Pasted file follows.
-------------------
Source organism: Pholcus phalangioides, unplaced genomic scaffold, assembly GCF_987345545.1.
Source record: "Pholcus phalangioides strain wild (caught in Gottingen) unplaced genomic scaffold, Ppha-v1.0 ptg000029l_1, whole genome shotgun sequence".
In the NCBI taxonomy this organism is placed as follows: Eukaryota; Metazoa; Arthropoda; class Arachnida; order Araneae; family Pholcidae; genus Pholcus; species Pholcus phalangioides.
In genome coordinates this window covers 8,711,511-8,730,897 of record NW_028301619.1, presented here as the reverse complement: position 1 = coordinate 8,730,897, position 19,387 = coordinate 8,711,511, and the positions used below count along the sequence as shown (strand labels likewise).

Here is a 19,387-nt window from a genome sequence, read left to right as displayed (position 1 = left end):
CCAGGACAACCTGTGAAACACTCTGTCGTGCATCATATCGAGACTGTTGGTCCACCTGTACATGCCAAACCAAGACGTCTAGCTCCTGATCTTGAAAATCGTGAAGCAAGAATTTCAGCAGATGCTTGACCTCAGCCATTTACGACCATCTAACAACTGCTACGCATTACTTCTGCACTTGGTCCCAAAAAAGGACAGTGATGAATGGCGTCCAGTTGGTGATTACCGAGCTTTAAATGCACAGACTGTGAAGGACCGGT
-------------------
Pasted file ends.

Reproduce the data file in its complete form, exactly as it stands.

Source organism: Pholcus phalangioides, unplaced genomic scaffold, assembly GCF_987345545.1.
Source record: "Pholcus phalangioides strain wild (caught in Gottingen) unplaced genomic scaffold, Ppha-v1.0 ptg000029l_1, whole genome shotgun sequence".
In the NCBI taxonomy this organism is placed as follows: Eukaryota; Metazoa; Arthropoda; class Arachnida; order Araneae; family Pholcidae; genus Pholcus; species Pholcus phalangioides.
In genome coordinates this window covers 8,711,511-8,730,897 of record NW_028301619.1, presented here as the reverse complement: position 1 = coordinate 8,730,897, position 19,387 = coordinate 8,711,511, and the positions used below count along the sequence as shown (strand labels likewise).

Here is a 19,387-nt window from a genome sequence, read left to right as displayed (position 1 = left end):
CCAGGACAACCTGTGAAACACTCTGTCGTGCATCATATCGAGACTGTTGGTCCACCTGTACATGCCAAACCAAGACGTCTAGCTCCTGATCTTGAAAATCGTGAAGCAAGAATTTCAGCAGATGCTTGACCTCAGCCATTTACGACCATCTAACAACTGCTACGCATTACTTCTGCACTTGGTCCCAAAAAAGGACAGTGATGAATGGCGTCCAGTTGGTGATTACCGAGCTTTAAATGCACAGACTGTGAAGGACCGGT